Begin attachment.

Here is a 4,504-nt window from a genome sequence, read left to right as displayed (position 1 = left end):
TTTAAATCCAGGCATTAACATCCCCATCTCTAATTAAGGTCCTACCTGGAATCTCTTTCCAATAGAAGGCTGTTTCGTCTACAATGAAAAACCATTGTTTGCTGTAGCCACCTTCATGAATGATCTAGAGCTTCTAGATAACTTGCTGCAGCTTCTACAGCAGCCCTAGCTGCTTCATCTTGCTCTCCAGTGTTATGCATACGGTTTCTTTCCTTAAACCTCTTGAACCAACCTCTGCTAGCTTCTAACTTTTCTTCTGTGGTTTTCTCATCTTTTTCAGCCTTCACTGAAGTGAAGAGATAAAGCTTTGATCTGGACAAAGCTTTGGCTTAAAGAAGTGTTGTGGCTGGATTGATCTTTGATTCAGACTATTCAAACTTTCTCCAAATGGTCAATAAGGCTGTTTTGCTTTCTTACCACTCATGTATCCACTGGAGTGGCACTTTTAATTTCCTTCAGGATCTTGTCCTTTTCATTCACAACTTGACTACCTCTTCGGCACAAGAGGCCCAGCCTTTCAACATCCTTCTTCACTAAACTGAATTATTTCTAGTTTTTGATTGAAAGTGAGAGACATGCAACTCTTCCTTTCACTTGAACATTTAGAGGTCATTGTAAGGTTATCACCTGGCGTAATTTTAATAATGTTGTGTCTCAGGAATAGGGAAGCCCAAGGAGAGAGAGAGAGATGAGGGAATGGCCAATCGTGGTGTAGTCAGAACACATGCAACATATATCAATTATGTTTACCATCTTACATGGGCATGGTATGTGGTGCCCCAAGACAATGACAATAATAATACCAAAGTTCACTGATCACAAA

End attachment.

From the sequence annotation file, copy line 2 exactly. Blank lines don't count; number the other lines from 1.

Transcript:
TTTAAATCCAGGCATTAACATCCCCATCTCTAATTAAGGTCCTACCTGGAATCTCTTTCCAATAGAAGGCTGTTTCGTCTACAATGAAAAACCATTGTTTGCTGTAGCCACCTTCATGAATGATCTAGAGCTTCTAGATAACTTGCTGCAGCTTCTACAGCAGCCCTAGCTGCTTCATCTTGCTCTCCAGTGTTATGCATACGGTTTCTTTCCTTAAACCTCTTGAACCAACCTCTGCTAGCTTCTAACTTTTCTTCTGTGGTTTTCTCATCTTTTTCAGCCTTCACTGAAGTGAAGAGATAAAGCTTTGATCTGGACAAAGCTTTGGCTTAAAGAAGTGTTGTGGCTGGATTGATCTTTGATTCAGACTATTCAAACTTTCTCCAAATGGTCAATAAGGCTGTTTTGCTTTCTTACCACTCATGTATCCACTGGAGTGGCACTTTTAATTTCCTTCAGGATCTTGTCCTTTTCATTCACAACTTGACTACCTCTTCGGCACAAGAGGCCCAGCCTTTCAACATCCTTCTTCACTAAACTGAATTATTTCTAGTTTTTGATTGAAAGTGAGAGACATGCAACTCTTCCTTTCACTTGAACATTTAGAGGTCATTGTAAGGTTATCACCTGGCGTAATTTTAATAATGTTGTGTCTCAGGAATAGGGAAGCCCAAGGAGAGAGAGAGAGATGAGGGAATGGCCAATCGTGGTGTAGTCAGAACACATGCAACATATATCAATTATGTTTACCATCTTACATGGGCATGGTATGTGGTGCCCCAAGACAATGACAATAATAATACCAAAGTTCACTGATCACAAA